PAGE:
Sometimes you find wisdom in an unexpected place, such as The Less Desirables podcast. The Less Desirables normally discusses craft beer and pop culture. But the May 1o, 2017 Less Desirables podcast features an hour-long interview with local legal advocate Kerri Singler. It’s a must listen. It’s an illuminating oral history of Winston’s ongoing opioid crisis. Singler is brilliant.
Listening to her describe opioid addiction is like a Ted Talk, public service announcement, and comedy hour rolled into one. I encourage everyone to listen to her interview on The Less Desirables and share it on social media. This deserves to go viral!
Heroin and opioid addiction are constantly in the news these days. But there are limits to what you or I can learn about opioid addiction from The Winston-Salem Journal. Singler, a former public defender, now working in private practice, has seen first hand the lives that opioid addiction has destroyed. She’s talked to cops, coroners, and addicts enough to know the facts on the group, perhaps better than anyone in our city.
Representing numerous clients over the last several years who are addicted to Heroin has changed Singler’s life. The experience has transformed Singler into an advocate for addicts, a maligned group that desperately needs advocates. Singler is currently leading a local effort to re-establish a drug court in Forsyth County. Forsyth County’s adult drug treatment court was discontinued in 2011, according to The Winston-Salem Journal, when state funds dried up and the city and county refused to fund it themselves.
Singler has a talent for humanizing our current opioid crisis. She describes drug addiction in terms that even squares can relate to. Her interview on The Less Desirables contains numerous references to clients she has seen lose everything and their struggles to remain clean and out of jail.
Another great thing about Kerri Singler’s interview on The Less Desirables is Singler’s forthrightness. She’s not afraid to call out Big Pharma or the local D.A. to a lesser degree. After all, the reason that there are so many Heroin addicts today is because of the systematic campaign on the part of Big Pharma to flood the market with opioids like Oxycontin in recent years. When the government finally clamped down on “pill mills” and doctors that handed out opioid prescriptions like candy, opioid addicts turned to Heroin.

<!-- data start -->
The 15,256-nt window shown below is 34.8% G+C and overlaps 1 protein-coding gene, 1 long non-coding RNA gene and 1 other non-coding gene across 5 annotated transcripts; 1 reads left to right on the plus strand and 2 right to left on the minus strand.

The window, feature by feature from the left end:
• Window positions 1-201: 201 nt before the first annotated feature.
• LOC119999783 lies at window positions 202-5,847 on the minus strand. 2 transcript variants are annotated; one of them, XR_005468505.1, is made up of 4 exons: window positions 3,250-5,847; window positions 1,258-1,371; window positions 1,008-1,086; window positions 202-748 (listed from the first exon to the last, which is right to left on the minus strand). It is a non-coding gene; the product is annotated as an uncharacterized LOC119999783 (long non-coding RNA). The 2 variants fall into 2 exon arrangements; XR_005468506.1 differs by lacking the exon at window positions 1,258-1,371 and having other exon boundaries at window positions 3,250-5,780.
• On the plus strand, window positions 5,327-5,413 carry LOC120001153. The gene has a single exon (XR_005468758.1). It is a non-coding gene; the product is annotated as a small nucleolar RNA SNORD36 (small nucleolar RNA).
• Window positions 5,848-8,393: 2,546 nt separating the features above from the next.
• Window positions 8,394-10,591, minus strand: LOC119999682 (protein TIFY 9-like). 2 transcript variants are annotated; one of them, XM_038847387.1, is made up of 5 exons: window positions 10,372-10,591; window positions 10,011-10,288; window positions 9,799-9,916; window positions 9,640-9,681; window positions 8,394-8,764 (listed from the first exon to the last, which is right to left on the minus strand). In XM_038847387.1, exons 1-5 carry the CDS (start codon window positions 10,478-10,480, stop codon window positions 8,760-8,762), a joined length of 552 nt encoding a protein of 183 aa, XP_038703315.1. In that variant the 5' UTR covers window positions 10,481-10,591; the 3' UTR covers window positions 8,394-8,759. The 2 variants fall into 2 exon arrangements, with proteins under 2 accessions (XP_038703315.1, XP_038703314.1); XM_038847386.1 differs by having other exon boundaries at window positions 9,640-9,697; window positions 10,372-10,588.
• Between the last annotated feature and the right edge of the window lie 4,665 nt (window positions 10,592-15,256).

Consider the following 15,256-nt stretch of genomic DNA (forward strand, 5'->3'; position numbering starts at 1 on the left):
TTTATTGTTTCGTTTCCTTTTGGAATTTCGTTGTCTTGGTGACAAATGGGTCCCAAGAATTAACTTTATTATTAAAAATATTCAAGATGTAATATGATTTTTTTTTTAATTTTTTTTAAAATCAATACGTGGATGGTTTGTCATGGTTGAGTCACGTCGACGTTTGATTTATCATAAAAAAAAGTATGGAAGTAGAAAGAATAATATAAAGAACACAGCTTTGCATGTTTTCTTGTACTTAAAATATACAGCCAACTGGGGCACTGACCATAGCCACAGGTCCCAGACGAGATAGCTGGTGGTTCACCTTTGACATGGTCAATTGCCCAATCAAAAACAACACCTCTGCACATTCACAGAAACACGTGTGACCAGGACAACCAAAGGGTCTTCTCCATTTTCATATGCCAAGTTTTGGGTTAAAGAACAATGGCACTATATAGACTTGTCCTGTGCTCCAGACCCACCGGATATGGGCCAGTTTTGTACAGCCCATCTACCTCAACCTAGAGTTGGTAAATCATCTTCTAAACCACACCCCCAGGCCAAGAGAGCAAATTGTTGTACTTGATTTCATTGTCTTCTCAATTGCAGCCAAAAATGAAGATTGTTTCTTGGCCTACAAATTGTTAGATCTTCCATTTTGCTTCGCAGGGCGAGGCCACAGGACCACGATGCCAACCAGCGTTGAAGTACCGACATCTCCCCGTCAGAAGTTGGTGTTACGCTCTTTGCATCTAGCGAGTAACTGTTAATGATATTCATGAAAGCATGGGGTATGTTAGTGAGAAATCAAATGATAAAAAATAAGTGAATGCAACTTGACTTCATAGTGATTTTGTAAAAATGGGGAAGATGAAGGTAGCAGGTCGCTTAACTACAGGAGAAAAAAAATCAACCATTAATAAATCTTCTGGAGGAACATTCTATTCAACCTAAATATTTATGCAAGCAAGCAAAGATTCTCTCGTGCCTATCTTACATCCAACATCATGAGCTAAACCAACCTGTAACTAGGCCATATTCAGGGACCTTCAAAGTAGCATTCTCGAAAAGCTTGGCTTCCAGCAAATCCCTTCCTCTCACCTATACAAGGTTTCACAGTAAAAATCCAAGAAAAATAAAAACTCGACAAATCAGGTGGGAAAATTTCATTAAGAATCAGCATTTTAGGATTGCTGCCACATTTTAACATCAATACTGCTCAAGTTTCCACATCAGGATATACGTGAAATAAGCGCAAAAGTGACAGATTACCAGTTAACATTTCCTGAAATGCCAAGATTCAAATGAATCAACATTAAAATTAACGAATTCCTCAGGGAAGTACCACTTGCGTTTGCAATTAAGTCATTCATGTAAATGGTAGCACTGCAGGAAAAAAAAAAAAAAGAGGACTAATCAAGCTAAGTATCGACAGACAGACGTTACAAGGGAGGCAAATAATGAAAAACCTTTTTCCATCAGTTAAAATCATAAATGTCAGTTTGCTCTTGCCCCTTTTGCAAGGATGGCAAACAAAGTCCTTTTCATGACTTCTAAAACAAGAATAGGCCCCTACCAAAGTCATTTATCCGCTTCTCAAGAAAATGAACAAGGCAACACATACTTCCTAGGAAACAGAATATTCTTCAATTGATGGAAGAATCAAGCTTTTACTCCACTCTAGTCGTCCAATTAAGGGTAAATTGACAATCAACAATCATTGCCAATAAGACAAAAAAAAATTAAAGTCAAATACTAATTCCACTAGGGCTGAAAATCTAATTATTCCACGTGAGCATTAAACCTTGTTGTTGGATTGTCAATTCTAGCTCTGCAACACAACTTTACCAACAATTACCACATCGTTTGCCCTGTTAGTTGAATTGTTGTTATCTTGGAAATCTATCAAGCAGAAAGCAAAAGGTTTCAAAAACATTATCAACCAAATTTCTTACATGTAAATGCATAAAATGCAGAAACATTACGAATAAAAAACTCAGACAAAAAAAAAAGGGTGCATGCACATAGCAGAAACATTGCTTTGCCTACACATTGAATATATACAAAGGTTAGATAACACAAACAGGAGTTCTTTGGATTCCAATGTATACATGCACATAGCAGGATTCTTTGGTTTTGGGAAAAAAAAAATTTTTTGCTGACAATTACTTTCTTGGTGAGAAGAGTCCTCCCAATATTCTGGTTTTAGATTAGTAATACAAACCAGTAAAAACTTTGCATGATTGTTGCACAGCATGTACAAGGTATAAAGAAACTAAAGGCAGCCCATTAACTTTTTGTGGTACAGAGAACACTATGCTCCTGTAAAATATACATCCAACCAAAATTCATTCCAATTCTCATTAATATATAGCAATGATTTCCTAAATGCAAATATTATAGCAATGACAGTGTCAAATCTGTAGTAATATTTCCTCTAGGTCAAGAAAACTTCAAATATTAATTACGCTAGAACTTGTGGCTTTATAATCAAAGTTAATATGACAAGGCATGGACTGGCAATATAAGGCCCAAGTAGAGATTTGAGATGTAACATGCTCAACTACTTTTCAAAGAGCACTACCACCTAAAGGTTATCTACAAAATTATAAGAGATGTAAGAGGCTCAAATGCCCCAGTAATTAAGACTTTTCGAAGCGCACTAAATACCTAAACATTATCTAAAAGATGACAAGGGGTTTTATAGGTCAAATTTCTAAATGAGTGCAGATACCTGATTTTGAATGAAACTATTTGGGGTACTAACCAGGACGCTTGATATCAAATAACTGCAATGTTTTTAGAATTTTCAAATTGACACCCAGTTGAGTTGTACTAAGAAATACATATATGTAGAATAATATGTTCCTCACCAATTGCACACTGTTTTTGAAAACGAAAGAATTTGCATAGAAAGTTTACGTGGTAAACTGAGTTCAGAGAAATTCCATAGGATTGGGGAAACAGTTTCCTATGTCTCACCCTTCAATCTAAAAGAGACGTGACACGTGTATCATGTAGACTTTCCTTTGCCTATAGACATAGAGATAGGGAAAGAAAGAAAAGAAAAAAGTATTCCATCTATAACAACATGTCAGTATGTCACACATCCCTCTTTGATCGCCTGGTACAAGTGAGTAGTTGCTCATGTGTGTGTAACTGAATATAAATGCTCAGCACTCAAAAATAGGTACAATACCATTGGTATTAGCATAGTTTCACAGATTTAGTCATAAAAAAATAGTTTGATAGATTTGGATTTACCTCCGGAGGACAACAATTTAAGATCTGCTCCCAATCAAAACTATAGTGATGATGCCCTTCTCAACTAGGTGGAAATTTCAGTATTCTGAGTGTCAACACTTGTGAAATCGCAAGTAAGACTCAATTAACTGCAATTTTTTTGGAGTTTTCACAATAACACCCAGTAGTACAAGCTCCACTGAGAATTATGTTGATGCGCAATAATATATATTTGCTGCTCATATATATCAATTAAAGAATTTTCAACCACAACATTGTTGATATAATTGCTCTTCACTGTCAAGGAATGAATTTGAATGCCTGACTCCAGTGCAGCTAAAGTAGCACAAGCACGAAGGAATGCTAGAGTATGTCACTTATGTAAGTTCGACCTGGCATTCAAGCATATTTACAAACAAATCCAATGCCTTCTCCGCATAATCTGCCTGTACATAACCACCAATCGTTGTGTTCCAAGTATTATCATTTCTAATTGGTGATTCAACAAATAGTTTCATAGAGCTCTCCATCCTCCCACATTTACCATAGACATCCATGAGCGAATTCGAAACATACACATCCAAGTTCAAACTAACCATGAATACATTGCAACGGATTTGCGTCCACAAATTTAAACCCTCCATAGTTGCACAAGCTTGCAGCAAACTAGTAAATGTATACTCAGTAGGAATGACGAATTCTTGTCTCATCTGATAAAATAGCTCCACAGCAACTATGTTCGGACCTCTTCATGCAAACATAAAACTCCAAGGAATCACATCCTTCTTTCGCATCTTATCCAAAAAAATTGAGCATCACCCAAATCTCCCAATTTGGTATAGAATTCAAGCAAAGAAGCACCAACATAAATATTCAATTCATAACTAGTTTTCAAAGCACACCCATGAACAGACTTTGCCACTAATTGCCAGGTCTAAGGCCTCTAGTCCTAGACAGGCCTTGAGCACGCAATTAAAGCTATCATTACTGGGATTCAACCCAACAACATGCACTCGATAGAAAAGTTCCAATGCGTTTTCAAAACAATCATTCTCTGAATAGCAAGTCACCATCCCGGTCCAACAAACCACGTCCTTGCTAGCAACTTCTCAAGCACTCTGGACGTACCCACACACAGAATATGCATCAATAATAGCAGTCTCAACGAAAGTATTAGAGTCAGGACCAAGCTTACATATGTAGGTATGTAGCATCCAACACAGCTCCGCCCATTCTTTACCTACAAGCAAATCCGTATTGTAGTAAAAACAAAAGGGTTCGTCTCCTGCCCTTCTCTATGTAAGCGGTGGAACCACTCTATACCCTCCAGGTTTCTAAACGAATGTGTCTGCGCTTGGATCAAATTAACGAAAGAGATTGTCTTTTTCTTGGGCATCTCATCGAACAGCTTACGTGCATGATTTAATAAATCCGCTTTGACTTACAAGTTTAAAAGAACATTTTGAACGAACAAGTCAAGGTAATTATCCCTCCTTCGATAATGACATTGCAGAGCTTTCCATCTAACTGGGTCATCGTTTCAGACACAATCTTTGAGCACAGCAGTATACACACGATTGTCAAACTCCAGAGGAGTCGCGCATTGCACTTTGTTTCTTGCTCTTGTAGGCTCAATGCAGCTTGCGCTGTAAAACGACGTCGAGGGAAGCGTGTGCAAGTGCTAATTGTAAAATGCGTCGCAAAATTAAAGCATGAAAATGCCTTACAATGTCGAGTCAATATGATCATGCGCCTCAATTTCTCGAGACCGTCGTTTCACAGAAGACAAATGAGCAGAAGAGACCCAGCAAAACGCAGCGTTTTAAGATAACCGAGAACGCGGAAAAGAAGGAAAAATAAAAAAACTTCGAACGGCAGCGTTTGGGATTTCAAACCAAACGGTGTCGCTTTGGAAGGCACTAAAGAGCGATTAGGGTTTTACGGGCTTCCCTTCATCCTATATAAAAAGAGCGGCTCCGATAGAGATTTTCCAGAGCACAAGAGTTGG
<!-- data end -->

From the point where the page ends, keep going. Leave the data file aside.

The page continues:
Singler is merciless in her criticism of Big Pharma and rightfully so. Their lie, that opioids aren’t addictive if used for legitimate pain management is akin to Big Tobacco’s lie that nicotine isn’t addictive. R.J. Reynolds and the other merchant of death corporations that comprise Big Tobacco have paid a hefty financial price for their deception. The 1998, Master Settlement Agreement between Big Tobacco and 46 states has cost Big Tobacco tens of billions of dollars. It’s time that Big Pharma had some of its ill-gotten gains clawed back as well. As Singler works to defend the rights of drug addicts, let’s remember that Big Pharma shouldn’t go unpunished for turning so many of its patients into addicts.
Kerri Singlar’s interview on The Less Desirables is the best hour-long description of the opioid epidemic that I have found. Again, I encourage everyone to listen to Singler’s interview, educate themselves and others about the dangers of opioids and then advocate for public policies that help, rather than harm drug addicts.
*Image is of Southern Etiquette, a photo essay on display at the Urban Survivers Union, Greensboro chapter.